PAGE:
This channels offers 15–20 minute movie synopses and explainations. Usually, the narrator of the video (who I think is a robot), is retelling the story of the movie, with some explanations and anecdotes sprinkled in. For me, retelling something that happened is still something I struggle with while speaking Chinese; there are just so many details (and verbs/nouns) in the everyday dealings of life. This channel has certainly helped me to get better.

You’ll notice there are no political channels in this list. That is an entire world on its own — a fascinating mixed bag of dissidents and propaganda that warrants its own article. I’ll put together a list in another article. With that said, let’s move on to some journalism.

News Media

If business related content isn’t your thing, you can skip this first part. For many learners, being able to communicate in Mandarin in a business setting is a huge incentive and motivation. Studying financial terminology, tech, trade, real estate etc. is also a great way to improve overall Mandarin fluency.

Below are three of the best sites to read Chinese language financial reportage from the mainland. Whether it’s stock analysis, foreign currency, or bitcoin, you can find it on these sites.

财经 caijing


Lots of publications have Chinese versions. There are thousands of Mandarin news sites available out there. The New York Times is free and has both traditional, simplified, and side-by-side English-Chinese options. However, the writing style isn’t natural. It’s a good place to up your character recognition, but if you’re wanting to improve your formal, written Chinese, I can’t recommend it. Below are my two go-tos, from both sides of the spectrum.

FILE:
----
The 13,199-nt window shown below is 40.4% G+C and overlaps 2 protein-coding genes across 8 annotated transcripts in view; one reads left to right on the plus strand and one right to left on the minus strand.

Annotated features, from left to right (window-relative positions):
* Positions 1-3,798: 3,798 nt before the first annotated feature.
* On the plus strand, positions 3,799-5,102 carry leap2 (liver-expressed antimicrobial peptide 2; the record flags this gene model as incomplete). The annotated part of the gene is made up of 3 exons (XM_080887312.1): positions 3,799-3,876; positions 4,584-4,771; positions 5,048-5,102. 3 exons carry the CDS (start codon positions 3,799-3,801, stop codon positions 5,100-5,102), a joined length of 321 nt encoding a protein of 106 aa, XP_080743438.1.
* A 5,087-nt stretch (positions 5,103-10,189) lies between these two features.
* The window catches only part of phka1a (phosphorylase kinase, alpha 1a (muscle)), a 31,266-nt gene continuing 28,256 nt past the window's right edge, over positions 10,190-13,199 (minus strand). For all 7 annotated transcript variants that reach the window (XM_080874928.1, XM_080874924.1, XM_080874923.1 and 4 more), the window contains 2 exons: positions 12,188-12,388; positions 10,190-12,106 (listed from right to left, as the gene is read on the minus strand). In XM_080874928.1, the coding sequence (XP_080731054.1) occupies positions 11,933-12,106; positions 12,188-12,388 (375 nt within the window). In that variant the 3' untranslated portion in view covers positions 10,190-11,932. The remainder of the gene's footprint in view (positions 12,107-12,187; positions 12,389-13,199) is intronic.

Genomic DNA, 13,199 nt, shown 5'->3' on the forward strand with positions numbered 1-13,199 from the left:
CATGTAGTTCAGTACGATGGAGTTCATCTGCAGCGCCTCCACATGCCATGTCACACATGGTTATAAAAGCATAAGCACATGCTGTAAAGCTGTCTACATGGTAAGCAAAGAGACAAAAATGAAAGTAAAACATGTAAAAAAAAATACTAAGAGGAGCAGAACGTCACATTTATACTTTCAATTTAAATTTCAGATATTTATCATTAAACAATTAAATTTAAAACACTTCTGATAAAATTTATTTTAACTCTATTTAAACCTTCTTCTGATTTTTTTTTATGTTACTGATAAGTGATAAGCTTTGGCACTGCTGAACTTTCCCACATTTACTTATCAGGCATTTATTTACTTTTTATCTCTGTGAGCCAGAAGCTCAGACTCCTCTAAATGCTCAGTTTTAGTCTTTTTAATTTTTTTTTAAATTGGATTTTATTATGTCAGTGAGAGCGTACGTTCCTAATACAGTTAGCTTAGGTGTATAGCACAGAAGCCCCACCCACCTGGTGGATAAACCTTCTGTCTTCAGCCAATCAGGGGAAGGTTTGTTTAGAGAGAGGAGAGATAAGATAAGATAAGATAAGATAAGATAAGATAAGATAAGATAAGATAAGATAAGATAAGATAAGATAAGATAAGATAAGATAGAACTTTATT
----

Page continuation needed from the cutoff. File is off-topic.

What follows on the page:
Xin Hua News

BBC News 中文

Basically Chinese Quora

Zhihu is a great place to read content directly from native Chinese speakers in a casual setting. It is much less formal than reading news articles and often reflects the type of language you will hear in real life.

Free E-Books

Thanks to loose copyright laws in the mainland, you can find most books online for free. If you’re having trouble finding one through a google search, try using Bing 国内版. The novel posted above is Soul Mountain by Gao Xing Jian. I highly recommend it.